We finally got the bike in fighting form and high-tailed it to Mizque, arriving several hours after the others as the sun dipped below the mountains. Somebody handed me a beer, we made our way to the grill, and I learned that I had a new nickname: “Pinch Tire Luke”.
After almost two weeks in La Paz, it was time to move on. I chose Cochabamba. How could a guy not visit a city with a name like that?
The salt desert itself is beautiful, with its hexagonal cell-shaped ridges, white featureless horizon highlighting the cloudless blue sky, and vastness of scale reminiscent of being in the middle of an ocean. Then there were the colored lagoons, tinted red and green by various types of bacteria, home to huge flocks of pink flamingos.
Our bus tickets had become quite worthless when we arrived to find every seat full. A confused troubleshooting session found us in a private car trying to catch up with the bus so we could get the Japanese’s luggage, still tucked away in the smoke-belching belly of the bus as it pulled away without us.
Climbing in the thick darkness in the hills above the town of Aguas Caliente, the final leg of the Salkantay Trek began an hour earlier at 4am. A string of lights flickers behind us, hundreds of tourist flashlights snaking single-file through the hillside jungle on the pilgrimage to Machu Picchu. We climb quickly and sweat like marathoners.
The crossing from Ecuador to Peru happened sometime between midnight and 3am – my cell phone was long since lost, and I had no way of telling time other than the aching fatigue circulating from my neck to my eyes and back again. We stopped to be scrutinized by the Ecuadorian uniforms with machine guns, then again by the Peruvian uniforms with rifles.
The Galapagos Islands are strikingly barren. While the vegetation changes from island to island, the young volcanic archipelago is dominated for the most part by dry grasses, low shrubs, leafless trees, and cacti.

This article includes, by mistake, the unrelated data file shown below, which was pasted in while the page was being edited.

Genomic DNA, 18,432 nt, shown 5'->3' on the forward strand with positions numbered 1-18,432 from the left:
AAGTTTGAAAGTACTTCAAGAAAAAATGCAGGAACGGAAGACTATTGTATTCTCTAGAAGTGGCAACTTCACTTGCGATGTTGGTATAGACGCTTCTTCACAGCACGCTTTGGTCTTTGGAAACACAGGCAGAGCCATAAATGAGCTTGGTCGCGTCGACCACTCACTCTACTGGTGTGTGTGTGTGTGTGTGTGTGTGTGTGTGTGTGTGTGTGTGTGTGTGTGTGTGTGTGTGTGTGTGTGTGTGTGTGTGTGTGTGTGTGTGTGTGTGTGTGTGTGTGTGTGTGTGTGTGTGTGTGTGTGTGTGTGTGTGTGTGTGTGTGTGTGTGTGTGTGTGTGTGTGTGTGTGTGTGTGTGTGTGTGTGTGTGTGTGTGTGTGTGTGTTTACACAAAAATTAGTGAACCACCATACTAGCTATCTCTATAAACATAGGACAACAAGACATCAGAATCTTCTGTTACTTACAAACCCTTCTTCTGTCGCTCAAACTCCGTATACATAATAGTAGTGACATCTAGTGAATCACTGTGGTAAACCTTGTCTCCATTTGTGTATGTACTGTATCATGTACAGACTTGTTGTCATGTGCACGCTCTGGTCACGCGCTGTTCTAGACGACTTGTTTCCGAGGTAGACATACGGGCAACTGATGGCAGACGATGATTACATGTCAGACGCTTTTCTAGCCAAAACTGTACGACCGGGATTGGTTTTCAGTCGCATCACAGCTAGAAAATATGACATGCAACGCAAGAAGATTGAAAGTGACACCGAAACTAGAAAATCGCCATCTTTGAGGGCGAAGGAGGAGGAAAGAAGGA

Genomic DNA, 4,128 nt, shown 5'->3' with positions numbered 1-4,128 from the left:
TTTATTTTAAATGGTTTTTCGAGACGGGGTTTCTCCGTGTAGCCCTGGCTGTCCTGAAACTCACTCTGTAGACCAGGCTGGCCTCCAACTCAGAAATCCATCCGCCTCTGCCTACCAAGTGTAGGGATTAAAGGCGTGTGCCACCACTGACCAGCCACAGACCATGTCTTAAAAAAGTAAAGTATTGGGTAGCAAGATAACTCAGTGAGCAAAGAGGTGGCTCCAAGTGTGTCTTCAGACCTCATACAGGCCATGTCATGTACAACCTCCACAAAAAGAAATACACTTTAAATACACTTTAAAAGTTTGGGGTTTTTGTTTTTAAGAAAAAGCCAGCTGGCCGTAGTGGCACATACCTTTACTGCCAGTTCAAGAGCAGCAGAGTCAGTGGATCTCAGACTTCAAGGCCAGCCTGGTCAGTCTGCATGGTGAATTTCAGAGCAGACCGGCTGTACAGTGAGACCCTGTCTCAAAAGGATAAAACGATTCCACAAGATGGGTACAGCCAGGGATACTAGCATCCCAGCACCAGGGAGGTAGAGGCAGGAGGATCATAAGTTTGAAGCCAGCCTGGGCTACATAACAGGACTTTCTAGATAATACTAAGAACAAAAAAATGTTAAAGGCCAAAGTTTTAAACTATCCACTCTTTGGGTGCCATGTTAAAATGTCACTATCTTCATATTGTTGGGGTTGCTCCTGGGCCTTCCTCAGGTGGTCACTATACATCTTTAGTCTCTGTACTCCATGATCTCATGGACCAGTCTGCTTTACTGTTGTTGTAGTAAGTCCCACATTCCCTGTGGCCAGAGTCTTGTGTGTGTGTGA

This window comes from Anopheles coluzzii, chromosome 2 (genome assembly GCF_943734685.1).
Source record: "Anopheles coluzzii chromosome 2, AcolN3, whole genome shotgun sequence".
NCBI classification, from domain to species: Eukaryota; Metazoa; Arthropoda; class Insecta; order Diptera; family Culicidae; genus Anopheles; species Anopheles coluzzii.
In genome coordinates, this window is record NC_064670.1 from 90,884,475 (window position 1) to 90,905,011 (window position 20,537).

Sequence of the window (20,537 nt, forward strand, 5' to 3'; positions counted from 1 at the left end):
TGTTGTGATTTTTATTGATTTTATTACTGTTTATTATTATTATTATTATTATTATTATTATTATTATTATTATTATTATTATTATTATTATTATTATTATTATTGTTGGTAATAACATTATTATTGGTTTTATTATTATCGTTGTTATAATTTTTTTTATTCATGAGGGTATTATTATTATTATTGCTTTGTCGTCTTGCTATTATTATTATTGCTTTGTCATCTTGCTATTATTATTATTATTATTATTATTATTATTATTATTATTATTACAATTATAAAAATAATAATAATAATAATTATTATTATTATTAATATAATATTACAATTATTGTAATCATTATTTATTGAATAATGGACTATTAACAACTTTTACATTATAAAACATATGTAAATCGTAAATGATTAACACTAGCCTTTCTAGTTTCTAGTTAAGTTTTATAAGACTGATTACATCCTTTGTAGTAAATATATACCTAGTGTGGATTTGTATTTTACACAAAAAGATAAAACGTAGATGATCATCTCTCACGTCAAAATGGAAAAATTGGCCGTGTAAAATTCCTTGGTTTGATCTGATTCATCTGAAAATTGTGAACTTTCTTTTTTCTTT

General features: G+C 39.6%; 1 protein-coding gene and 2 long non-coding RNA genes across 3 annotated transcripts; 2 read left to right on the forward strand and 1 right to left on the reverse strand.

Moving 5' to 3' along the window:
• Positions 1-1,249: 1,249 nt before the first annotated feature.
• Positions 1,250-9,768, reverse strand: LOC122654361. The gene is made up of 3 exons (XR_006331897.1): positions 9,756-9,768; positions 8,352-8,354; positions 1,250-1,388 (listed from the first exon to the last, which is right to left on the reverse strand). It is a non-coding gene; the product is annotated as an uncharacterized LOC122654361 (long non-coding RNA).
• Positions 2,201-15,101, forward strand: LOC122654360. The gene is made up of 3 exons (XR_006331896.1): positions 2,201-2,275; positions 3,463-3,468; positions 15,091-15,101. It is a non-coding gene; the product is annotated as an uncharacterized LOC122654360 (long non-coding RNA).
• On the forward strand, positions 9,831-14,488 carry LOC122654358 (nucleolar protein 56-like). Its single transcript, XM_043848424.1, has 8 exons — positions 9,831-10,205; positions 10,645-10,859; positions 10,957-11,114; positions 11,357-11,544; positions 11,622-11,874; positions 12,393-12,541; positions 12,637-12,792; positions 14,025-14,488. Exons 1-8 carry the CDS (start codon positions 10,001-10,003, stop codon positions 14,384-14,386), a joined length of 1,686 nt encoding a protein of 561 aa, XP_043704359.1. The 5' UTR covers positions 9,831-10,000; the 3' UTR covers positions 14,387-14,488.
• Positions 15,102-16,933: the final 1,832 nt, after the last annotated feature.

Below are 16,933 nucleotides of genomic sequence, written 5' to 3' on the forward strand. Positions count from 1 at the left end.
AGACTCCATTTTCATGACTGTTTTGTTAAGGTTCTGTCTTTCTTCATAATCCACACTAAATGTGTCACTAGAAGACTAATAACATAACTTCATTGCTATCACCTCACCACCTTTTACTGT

The bus dumped me off in the wee hours of the morning, and I learned pretty quickly that small Ecuadorian towns are creepy at night (almost tripped over a four-foot snake when I got off the bus). After a Jesus-adorned taxi ride with a babbling, mumbling fisherman-type driver to the sleepy beach town of Canoa, I finally caught some sleep.
Last weekend, I went on an adventure with some Spanish School friends to try our hand at some outdoorsy adventure. Besides jumping off bridges, we repelled down waterfalls in the thick, dripping jungle; zip-lined across canyons on cables two-thirds of a mile long; crawled through muddy stone tunnels behind a monster waterfall to a lookout underneath the rumbling, ferocious spillover point at the top; and rode rusty bicycles through a downpour along the side of the road, blasted by the grit of passing pickups and buses.
On Monday I moved into a hostel in the Mariscal neighborhood of Quito. This particular section of the city is known to the locals as Gringolandia – named “affectionately” after the travelers who congregate here – and is a cross between a red light district and a tourist beehive.